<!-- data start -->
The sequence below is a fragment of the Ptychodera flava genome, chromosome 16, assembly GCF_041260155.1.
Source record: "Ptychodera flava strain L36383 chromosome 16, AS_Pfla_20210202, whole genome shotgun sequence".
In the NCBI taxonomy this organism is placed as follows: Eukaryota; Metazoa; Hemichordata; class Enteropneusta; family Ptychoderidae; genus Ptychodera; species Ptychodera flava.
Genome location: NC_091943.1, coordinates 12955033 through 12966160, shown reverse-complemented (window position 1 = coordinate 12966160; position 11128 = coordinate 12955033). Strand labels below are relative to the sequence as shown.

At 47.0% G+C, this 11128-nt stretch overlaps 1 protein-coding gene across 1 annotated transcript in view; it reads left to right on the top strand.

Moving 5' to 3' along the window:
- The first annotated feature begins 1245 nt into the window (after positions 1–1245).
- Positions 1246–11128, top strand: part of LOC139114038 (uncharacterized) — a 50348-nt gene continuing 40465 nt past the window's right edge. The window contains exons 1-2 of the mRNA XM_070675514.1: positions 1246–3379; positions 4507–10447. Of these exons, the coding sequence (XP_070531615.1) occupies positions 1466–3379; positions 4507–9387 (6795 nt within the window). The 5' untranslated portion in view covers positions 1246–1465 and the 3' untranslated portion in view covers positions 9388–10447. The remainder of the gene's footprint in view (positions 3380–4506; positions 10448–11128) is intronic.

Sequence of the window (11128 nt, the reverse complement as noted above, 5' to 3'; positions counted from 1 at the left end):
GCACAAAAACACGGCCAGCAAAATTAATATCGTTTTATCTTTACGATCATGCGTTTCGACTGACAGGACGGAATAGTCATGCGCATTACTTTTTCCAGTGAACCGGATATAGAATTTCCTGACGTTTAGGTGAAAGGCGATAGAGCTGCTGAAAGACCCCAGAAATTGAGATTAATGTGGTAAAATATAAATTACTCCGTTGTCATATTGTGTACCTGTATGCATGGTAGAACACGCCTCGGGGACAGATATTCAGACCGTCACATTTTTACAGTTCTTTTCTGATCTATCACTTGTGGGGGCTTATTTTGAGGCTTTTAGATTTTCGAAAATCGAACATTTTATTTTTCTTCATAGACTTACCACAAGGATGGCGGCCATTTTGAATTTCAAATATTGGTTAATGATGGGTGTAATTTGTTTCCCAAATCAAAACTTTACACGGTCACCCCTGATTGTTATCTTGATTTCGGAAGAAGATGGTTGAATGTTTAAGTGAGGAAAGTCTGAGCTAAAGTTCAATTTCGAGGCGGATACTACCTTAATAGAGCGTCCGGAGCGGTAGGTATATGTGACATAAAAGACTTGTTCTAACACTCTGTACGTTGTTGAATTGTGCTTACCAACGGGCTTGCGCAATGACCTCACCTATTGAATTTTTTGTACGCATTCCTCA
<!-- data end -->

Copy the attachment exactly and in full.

The sequence below is a fragment of the Ptychodera flava genome, chromosome 16, assembly GCF_041260155.1.
Source record: "Ptychodera flava strain L36383 chromosome 16, AS_Pfla_20210202, whole genome shotgun sequence".
In the NCBI taxonomy this organism is placed as follows: Eukaryota; Metazoa; Hemichordata; class Enteropneusta; family Ptychoderidae; genus Ptychodera; species Ptychodera flava.
Genome location: NC_091943.1, coordinates 12955033 through 12966160, shown reverse-complemented (window position 1 = coordinate 12966160; position 11128 = coordinate 12955033). Strand labels below are relative to the sequence as shown.

At 47.0% G+C, this 11128-nt stretch overlaps 1 protein-coding gene across 1 annotated transcript in view; it reads left to right on the top strand.

Moving 5' to 3' along the window:
- The first annotated feature begins 1245 nt into the window (after positions 1–1245).
- Positions 1246–11128, top strand: part of LOC139114038 (uncharacterized) — a 50348-nt gene continuing 40465 nt past the window's right edge. The window contains exons 1-2 of the mRNA XM_070675514.1: positions 1246–3379; positions 4507–10447. Of these exons, the coding sequence (XP_070531615.1) occupies positions 1466–3379; positions 4507–9387 (6795 nt within the window). The 5' untranslated portion in view covers positions 1246–1465 and the 3' untranslated portion in view covers positions 9388–10447. The remainder of the gene's footprint in view (positions 3380–4506; positions 10448–11128) is intronic.

Sequence of the window (11128 nt, the reverse complement as noted above, 5' to 3'; positions counted from 1 at the left end):
GCACAAAAACACGGCCAGCAAAATTAATATCGTTTTATCTTTACGATCATGCGTTTCGACTGACAGGACGGAATAGTCATGCGCATTACTTTTTCCAGTGAACCGGATATAGAATTTCCTGACGTTTAGGTGAAAGGCGATAGAGCTGCTGAAAGACCCCAGAAATTGAGATTAATGTGGTAAAATATAAATTACTCCGTTGTCATATTGTGTACCTGTATGCATGGTAGAACACGCCTCGGGGACAGATATTCAGACCGTCACATTTTTACAGTTCTTTTCTGATCTATCACTTGTGGGGGCTTATTTTGAGGCTTTTAGATTTTCGAAAATCGAACATTTTATTTTTCTTCATAGACTTACCACAAGGATGGCGGCCATTTTGAATTTCAAATATTGGTTAATGATGGGTGTAATTTGTTTCCCAAATCAAAACTTTACACGGTCACCCCTGATTGTTATCTTGATTTCGGAAGAAGATGGTTGAATGTTTAAGTGAGGAAAGTCTGAGCTAAAGTTCAATTTCGAGGCGGATACTACCTTAATAGAGCGTCCGGAGCGGTAGGTATATGTGACATAAAAGACTTGTTCTAACACTCTGTACGTTGTTGAATTGTGCTTACCAACGGGCTTGCGCAATGACCTCACCTATTGAATTTTTTGTACGCATTCCTCA